It won't sound strange to anybody in this business that promoting new ideas in industries as well established as cable can be challenging.
As Chris Dixon -- an investor in companies such as Kickstarter, Stripe and Pinterest -- wrote, "the next big thing always starts out being dismissed as a toy." My takeaway, what makes Dixon's article stand out from all the others that discuss startups and new products, is this: The concept that every product, when it's launched, undershoots user needs which makes most people then disregard the opportunity to see an unexpected and rapid growth, mainly pushed by demand.
An example? Take the telecommunications industry and the Skype revolution.
Back to promoting new ideas: Whether initiatives come from internal or external sources, there's an enormous challenge in trying to positively effect a business unit with a product's first version, and early results are not of great help when it comes to convincing senior managers to keep investing in an application. Thus, many innovation efforts fall into a big black hole.
Talking to the Board
During the program, Pablo Hesse had access to top-level cable technologists and, ultimately, C-level executives.
But for our business to succeed, we need to innovate. Customer demands are unstoppable. We cannot tame juggernauts and if we don't innovate, our competitors -- existing or brand new ones that sprang up specifically from our inertia -- will change the way we do business today and, ultimately, meet these new demands.
Recognizing this, a year ago I submitted our application to UpRamp's Fiterator program, an initiative powered by CableLabs with the goal to connect outside innovation with its internal innovation roadmap and members' technology projects. We had identified cable as a target segment and I was confident Teltoo provided a valuable and disruptive solution that would help cable operators. But I was cautious, realizing how hard that path would be, especially for a team in Madrid.
We needed help, and this program could be our best way to enter a partnership where we learned from a customer and improved our offering, while they benefited from early access to our technology and its disruptive benefits.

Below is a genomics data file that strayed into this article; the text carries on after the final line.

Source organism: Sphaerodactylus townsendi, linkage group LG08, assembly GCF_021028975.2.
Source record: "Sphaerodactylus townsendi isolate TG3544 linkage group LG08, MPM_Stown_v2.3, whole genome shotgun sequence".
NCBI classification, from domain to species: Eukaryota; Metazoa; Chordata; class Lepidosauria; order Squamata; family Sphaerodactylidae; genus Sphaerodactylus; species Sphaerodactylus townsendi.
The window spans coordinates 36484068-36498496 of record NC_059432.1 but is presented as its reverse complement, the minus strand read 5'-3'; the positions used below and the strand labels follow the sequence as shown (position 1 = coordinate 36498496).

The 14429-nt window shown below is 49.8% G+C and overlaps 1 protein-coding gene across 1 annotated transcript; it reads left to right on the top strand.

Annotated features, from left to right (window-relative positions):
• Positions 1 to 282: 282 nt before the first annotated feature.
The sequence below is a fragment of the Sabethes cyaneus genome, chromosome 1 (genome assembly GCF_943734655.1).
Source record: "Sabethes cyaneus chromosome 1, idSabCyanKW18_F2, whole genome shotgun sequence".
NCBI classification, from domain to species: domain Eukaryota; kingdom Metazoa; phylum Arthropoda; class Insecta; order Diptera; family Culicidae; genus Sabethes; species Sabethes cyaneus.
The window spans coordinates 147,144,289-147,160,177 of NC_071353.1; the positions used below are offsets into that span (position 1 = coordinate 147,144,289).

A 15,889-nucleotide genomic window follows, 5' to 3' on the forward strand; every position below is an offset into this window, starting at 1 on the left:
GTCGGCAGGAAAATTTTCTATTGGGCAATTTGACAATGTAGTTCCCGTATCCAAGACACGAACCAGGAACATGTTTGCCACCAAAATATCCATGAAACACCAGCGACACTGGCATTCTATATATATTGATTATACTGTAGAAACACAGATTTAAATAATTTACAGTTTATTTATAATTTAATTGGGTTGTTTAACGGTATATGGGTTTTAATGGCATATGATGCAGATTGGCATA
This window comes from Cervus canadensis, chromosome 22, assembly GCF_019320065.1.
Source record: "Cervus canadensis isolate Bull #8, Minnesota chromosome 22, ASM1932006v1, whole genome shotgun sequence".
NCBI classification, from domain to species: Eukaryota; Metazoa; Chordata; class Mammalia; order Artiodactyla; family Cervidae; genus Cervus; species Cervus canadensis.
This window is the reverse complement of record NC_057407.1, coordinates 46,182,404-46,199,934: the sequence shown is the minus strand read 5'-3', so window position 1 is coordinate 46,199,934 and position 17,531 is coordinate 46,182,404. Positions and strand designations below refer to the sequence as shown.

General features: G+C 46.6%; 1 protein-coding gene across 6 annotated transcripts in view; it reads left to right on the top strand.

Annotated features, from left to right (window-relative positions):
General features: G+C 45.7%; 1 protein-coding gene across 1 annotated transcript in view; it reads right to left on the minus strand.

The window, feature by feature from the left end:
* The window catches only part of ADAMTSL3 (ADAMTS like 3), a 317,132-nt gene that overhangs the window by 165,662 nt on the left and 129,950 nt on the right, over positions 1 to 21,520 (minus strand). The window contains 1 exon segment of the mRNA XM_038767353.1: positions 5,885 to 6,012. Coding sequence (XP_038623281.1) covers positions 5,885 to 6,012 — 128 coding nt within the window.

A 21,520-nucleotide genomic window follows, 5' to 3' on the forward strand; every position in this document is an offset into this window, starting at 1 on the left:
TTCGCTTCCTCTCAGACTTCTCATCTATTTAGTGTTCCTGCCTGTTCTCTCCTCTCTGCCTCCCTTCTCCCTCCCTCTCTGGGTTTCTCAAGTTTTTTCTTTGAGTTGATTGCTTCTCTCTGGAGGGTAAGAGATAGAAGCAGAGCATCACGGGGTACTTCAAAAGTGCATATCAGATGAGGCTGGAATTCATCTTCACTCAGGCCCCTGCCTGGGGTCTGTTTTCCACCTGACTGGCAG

Inside the UpRamp
Amazingly, in the face of many competitors, Teltoo was one of the winners selected to advance through the UpRamp Fiterator program for late-stage startups.
First we worked together on our product's specific value proposition and how to focus it on cable. What were the challenges? What problems do operators face daily?
Throughout the program, we connected with people with solid cable experience, with decision-makers who guided us into a deeper understanding of cable networks and helped us to scope the impact of our product onto their current and future needs. After this, we presented our company to a board meeting composed of C-level executives from almost all CableLabs' cable members. Our purpose was to be concise and explain why they should care about our "toy," and how we expected to create a significant impact in a $500 billion industry.
During the last component of this arduous but invaluable experience, we reconnected with the same decision makers from Day One and demonstrated the evidence we had collected and convinced them the time was right to begin a project. By then, our product was no toy; it had evolved into a robust technology that could solve a specific problem and then grow to address other inefficiencies. It was time to innovate. One large multinational service provider agreed, a partnership began and most of our business relocated from Spain to Colorado.
Programs like this are pioneering and help change the dynamics of innovation in industries where such a concept looks difficult to implement.
There continue to be challenges, of course. There also are encouraging dynamics. To name some, the increasing number and expanding role of steering committees' innovation departments, the reduction of rigid internal procedures or purchase fast tracks for small teams. These are all some of the initiatives I have recently seen and they make me believe cable is on the way to help small toys become breakthrough technologies, helping large industries embrace innovation and getting immense benefits from it.
Our company, happily, got the support needed, and it is committed to delivering the vision we believe in.
— Pablo Hesse is cofounder and CEO of Teltoo, developer of a software-only decentralized video delivery technology that helps live-streaming providers to improve quality and optimize delivery costs. Connect with Pablo on LinkedIn or follow Pablo on Twitter. You can also track Teltoo on Twitter or